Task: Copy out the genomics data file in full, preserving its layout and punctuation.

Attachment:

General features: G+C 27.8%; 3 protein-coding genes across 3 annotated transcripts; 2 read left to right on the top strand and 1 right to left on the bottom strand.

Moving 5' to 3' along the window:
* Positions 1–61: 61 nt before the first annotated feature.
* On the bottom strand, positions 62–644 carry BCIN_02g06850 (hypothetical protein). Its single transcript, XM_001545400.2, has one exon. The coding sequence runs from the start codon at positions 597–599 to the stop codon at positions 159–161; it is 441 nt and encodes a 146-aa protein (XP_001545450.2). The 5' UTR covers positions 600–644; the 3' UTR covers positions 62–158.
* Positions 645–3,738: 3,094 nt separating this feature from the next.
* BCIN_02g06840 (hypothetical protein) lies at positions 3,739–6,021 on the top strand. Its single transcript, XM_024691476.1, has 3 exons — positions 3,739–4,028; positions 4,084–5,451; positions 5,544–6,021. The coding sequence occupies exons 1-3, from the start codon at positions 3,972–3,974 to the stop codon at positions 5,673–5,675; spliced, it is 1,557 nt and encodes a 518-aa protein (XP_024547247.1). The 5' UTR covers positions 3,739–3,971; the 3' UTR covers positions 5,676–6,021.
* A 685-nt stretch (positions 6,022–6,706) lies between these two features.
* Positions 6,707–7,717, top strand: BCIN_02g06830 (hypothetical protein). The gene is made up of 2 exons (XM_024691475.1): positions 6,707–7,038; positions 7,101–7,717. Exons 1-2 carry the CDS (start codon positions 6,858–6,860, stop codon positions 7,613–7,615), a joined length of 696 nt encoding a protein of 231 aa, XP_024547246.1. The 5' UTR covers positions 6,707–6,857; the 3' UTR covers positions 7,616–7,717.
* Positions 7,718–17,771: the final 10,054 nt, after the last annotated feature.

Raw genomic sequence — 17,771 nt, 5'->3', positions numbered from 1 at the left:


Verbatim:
General features: G+C 27.8%; 3 protein-coding genes across 3 annotated transcripts; 2 read left to right on the top strand and 1 right to left on the bottom strand.

Moving 5' to 3' along the window:
* Positions 1–61: 61 nt before the first annotated feature.
* On the bottom strand, positions 62–644 carry BCIN_02g06850 (hypothetical protein). Its single transcript, XM_001545400.2, has one exon. The coding sequence runs from the start codon at positions 597–599 to the stop codon at positions 159–161; it is 441 nt and encodes a 146-aa protein (XP_001545450.2). The 5' UTR covers positions 600–644; the 3' UTR covers positions 62–158.
* Positions 645–3,738: 3,094 nt separating this feature from the next.
* BCIN_02g06840 (hypothetical protein) lies at positions 3,739–6,021 on the top strand. Its single transcript, XM_024691476.1, has 3 exons — positions 3,739–4,028; positions 4,084–5,451; positions 5,544–6,021. The coding sequence occupies exons 1-3, from the start codon at positions 3,972–3,974 to the stop codon at positions 5,673–5,675; spliced, it is 1,557 nt and encodes a 518-aa protein (XP_024547247.1). The 5' UTR covers positions 3,739–3,971; the 3' UTR covers positions 5,676–6,021.
* A 685-nt stretch (positions 6,022–6,706) lies between these two features.
* Positions 6,707–7,717, top strand: BCIN_02g06830 (hypothetical protein). The gene is made up of 2 exons (XM_024691475.1): positions 6,707–7,038; positions 7,101–7,717. Exons 1-2 carry the CDS (start codon positions 6,858–6,860, stop codon positions 7,613–7,615), a joined length of 696 nt encoding a protein of 231 aa, XP_024547246.1. The 5' UTR covers positions 6,707–6,857; the 3' UTR covers positions 7,616–7,717.
* Positions 7,718–17,771: the final 10,054 nt, after the last annotated feature.

Raw genomic sequence — 17,771 nt, 5'->3', positions numbered from 1 at the left: